A friendship ensued, and not long after that, trouble for Charley when Anson Garlick died. The home was sold. Garlick was technically a fugitive slave subject to capture and return to the slave state. He had but one option: Canada.
“Sir: I take this opportunity afforded me to let you know the success of our journey to this land of liberty for the slave. Our journey from Ashtabula to Cleveland was everything that could be desired, but there on to Detroit the going was worse than bad, but not withstanding all this hardship arrayed against us we reached Detroit wharf safe and then our next move was to go up to the ferry and cross over to Canada. And we were not very long about it I assure you.”
Letter to Horace Lindsley, Ashtabula County abolitionist
Garlick worked in a steam mill cutting wood for steamboats on Lake St. Claire. He eventually returned to Ashtabula County and worked for T.S. Edwards, a half-brother of Anson Garlick’s widow. Garlick entered the Union Army in 1864, serving with Co. G, 3rd U.S. Heavy Artillery, Fort Pickering, Memphis, Tenn.
Charley Garlick (colored) who was drafted and paid his commutation has gone to the war, wishing to be in at the death of his old master, slavery.
Ashtabula Sentinel, March 1, 1865.
Garlick stayed in Ashtabula with a shopkeeper for several years after the war, then accepted the invitation of the Giddings family to live with them in their North Chestnut Street home. His room was on the second floor, and when fire broke out in the house one night in 1874, Garlick was sleeping so soundly he did not hear the family and their neighbors trying to save whatever possessions they could. By the time he woke up, his room was surrounded by flames and he had only one escape route: the window. At his request, a fence rail was leaned against the house; the rescuers assumed he planned to shimmy down it.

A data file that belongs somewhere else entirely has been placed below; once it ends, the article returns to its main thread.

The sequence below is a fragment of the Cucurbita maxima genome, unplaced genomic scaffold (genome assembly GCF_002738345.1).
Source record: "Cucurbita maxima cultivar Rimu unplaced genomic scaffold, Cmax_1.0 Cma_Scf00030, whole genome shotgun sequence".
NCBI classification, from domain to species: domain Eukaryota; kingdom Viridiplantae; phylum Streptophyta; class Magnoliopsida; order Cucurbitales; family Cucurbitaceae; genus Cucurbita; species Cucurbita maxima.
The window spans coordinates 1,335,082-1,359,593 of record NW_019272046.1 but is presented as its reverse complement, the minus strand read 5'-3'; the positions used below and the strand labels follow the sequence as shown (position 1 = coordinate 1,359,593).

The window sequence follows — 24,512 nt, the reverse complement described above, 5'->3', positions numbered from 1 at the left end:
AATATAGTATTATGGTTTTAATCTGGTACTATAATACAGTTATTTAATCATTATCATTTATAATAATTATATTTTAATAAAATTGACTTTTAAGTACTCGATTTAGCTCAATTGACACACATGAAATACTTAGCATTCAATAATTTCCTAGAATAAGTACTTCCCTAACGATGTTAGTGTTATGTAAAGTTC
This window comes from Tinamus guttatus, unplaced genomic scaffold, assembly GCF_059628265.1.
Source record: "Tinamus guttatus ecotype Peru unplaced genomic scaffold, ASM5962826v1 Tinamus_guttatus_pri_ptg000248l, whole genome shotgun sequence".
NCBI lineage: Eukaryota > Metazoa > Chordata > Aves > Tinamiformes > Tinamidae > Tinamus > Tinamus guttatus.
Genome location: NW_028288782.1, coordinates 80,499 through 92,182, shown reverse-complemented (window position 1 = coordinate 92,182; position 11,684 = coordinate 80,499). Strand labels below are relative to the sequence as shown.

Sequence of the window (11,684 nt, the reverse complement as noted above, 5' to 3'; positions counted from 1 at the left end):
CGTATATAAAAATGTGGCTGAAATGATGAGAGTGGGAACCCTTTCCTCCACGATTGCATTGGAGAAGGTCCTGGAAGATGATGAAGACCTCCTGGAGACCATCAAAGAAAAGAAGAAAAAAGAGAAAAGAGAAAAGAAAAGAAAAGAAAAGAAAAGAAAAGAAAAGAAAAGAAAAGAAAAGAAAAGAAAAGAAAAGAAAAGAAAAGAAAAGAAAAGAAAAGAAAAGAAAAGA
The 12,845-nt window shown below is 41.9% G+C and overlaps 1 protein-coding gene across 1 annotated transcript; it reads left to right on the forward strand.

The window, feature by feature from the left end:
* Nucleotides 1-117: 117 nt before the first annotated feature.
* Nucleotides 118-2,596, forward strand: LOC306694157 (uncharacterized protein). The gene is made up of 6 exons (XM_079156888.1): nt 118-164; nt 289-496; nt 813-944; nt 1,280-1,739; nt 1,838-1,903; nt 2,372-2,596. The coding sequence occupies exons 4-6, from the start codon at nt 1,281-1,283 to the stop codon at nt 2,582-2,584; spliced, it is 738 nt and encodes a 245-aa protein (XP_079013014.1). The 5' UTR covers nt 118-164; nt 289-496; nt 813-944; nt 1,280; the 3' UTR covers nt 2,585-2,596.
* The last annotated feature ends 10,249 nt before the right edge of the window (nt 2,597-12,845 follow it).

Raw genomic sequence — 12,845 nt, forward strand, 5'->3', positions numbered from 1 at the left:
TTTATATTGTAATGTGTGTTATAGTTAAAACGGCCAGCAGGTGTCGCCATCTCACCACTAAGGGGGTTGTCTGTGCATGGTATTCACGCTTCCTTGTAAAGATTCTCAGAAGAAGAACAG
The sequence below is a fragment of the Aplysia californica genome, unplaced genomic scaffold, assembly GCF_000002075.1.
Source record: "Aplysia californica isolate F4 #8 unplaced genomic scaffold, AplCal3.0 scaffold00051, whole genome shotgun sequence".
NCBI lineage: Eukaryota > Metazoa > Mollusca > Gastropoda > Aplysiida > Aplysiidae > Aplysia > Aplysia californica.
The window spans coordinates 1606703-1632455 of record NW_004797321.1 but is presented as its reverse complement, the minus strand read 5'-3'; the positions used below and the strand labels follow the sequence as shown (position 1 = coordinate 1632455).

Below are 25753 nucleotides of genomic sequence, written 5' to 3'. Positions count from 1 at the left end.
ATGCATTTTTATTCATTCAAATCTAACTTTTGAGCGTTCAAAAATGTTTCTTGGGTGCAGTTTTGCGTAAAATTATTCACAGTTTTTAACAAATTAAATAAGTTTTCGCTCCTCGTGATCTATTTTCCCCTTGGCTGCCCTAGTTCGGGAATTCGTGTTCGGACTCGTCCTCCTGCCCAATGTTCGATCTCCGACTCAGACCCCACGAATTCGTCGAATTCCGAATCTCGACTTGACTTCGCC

“… but Charley was in great haste and as soon as the fence rail was set up against the house, he shot out through the window head first and, grabbing the rail, slid down to the ground and struck his head, though that didn’t hurt him any, I feel quite sure. At any rate, he was able to play his violin for many years after that.”
A.L. Talcott, letter to the editor of the Gazette
Garlick’s possessions were consumed by the fire, however. So was his confidence in second-story bedrooms. He chose the back room of the Giddings law office, now on East Jefferson Street, for his residence.
Two of Garlick’s brothers, Oscar D. and Richard, retained the surname of their former master, Bogguess, and settled in Youngstown. His mother lived to be 103 years old and died in Pennsylvania.
Garlick died May 4, 1912, and was buried in the Giddings family plot in Oakdale Cemetery. He had become a fixture in the town that welcomed the fugitive, the alien. His gratitude for the liberty he found here lives on in his words.
“Of myself, I can only express gratitude that I have been allowed to live to see the downfall of the accursed institution of human slavery in our glorious country and to see the countrymen in national affairs, to see them given the advantages of schools and colleges and become thus fitted for greater usefulness to themselves and their race.”
Abel Bogguess, aka Charley Garlick
Photo of Garlick courtesy of the Jefferson Historical Society collection.
His memoir is available online as a download.